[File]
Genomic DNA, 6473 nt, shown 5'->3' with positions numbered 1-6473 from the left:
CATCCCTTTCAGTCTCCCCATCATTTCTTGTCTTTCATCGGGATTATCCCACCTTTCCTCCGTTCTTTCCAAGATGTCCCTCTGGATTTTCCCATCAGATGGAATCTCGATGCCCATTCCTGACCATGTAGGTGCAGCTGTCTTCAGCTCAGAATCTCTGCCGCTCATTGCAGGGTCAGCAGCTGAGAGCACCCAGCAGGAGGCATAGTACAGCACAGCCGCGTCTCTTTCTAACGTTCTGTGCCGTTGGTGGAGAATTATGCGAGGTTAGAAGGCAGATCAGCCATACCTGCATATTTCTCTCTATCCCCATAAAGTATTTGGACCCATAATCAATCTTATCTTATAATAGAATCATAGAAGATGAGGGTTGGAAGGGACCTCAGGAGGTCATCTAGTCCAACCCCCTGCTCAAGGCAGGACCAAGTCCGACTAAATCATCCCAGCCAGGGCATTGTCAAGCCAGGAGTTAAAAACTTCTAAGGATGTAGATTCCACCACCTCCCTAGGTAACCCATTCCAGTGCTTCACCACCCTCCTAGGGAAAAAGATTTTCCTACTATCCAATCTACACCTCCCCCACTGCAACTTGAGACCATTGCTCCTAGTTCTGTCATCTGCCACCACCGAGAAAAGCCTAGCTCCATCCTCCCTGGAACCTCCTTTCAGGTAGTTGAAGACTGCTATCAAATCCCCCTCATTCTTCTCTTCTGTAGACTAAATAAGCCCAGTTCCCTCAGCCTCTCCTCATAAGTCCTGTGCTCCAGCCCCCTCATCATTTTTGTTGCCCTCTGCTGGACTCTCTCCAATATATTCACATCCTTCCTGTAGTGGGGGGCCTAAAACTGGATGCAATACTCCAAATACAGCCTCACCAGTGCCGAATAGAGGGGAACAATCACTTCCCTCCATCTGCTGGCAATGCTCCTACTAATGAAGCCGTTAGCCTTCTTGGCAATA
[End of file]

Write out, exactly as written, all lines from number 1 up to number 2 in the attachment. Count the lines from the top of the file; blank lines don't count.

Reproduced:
Genomic DNA, 6473 nt, shown 5'->3' with positions numbered 1-6473 from the left:
CATCCCTTTCAGTCTCCCCATCATTTCTTGTCTTTCATCGGGATTATCCCACCTTTCCTCCGTTCTTTCCAAGATGTCCCTCTGGATTTTCCCATCAGATGGAATCTCGATGCCCATTCCTGACCATGTAGGTGCAGCTGTCTTCAGCTCAGAATCTCTGCCGCTCATTGCAGGGTCAGCAGCTGAGAGCACCCAGCAGGAGGCATAGTACAGCACAGCCGCGTCTCTTTCTAACGTTCTGTGCCGTTGGTGGAGAATTATGCGAGGTTAGAAGGCAGATCAGCCATACCTGCATATTTCTCTCTATCCCCATAAAGTATTTGGACCCATAATCAATCTTATCTTATAATAGAATCATAGAAGATGAGGGTTGGAAGGGACCTCAGGAGGTCATCTAGTCCAACCCCCTGCTCAAGGCAGGACCAAGTCCGACTAAATCATCCCAGCCAGGGCATTGTCAAGCCAGGAGTTAAAAACTTCTAAGGATGTAGATTCCACCACCTCCCTAGGTAACCCATTCCAGTGCTTCACCACCCTCCTAGGGAAAAAGATTTTCCTACTATCCAATCTACACCTCCCCCACTGCAACTTGAGACCATTGCTCCTAGTTCTGTCATCTGCCACCACCGAGAAAAGCCTAGCTCCATCCTCCCTGGAACCTCCTTTCAGGTAGTTGAAGACTGCTATCAAATCCCCCTCATTCTTCTCTTCTGTAGACTAAATAAGCCCAGTTCCCTCAGCCTCTCCTCATAAGTCCTGTGCTCCAGCCCCCTCATCATTTTTGTTGCCCTCTGCTGGACTCTCTCCAATATATTCACATCCTTCCTGTAGTGGGGGGCCTAAAACTGGATGCAATACTCCAAATACAGCCTCACCAGTGCCGAATAGAGGGGAACAATCACTTCCCTCCATCTGCTGGCAATGCTCCTACTAATGAAGCCGTTAGCCTTCTTGGCAATA